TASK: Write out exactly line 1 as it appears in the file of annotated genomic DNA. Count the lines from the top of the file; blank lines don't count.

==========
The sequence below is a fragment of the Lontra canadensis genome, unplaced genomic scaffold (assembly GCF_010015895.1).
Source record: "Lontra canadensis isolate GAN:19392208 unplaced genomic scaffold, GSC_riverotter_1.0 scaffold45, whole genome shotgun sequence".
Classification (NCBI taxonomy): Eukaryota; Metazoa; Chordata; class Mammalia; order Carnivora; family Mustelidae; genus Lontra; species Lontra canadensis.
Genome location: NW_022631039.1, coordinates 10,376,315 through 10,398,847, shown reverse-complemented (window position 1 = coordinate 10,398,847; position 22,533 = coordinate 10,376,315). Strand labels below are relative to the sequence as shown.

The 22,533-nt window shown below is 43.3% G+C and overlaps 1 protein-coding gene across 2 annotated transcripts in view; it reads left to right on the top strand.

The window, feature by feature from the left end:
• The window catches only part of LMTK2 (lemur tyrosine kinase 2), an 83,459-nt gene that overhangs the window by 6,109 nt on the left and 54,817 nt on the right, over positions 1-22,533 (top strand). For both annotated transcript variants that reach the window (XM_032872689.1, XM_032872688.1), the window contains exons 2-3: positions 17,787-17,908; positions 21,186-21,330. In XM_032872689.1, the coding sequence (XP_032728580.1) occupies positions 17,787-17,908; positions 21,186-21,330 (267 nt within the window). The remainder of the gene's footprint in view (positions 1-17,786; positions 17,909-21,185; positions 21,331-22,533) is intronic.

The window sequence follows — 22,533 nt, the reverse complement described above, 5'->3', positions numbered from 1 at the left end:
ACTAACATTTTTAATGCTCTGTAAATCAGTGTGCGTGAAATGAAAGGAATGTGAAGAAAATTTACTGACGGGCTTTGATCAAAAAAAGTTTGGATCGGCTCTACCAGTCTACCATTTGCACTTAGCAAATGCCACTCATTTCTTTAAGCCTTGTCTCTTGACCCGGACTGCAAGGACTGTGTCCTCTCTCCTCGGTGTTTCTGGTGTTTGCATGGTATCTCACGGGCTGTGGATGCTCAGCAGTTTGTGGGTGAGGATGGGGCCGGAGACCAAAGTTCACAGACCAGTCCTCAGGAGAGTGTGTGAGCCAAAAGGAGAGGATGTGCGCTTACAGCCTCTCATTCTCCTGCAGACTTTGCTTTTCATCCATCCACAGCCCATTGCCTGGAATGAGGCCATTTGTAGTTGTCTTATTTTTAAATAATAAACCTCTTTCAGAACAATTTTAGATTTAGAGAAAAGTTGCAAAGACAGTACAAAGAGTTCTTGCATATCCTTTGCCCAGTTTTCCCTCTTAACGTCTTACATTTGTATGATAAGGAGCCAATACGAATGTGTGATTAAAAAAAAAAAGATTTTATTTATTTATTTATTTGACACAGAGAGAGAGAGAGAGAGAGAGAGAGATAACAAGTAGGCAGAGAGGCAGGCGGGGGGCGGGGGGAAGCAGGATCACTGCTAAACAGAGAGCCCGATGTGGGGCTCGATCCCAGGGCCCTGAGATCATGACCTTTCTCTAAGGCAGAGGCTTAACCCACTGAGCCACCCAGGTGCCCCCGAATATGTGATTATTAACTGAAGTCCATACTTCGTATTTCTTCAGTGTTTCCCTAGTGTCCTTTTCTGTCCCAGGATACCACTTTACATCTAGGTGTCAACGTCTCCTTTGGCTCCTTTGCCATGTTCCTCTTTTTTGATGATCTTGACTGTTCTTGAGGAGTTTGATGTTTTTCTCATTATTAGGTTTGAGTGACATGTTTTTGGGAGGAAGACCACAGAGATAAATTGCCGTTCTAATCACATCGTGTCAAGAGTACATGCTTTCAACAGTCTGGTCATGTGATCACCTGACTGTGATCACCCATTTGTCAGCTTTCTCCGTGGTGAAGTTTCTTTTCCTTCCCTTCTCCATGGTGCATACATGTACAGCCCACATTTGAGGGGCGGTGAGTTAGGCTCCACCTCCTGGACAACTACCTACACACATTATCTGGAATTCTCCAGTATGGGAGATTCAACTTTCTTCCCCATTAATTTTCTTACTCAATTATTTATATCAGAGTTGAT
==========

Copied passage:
The sequence below is a fragment of the Lontra canadensis genome, unplaced genomic scaffold (assembly GCF_010015895.1).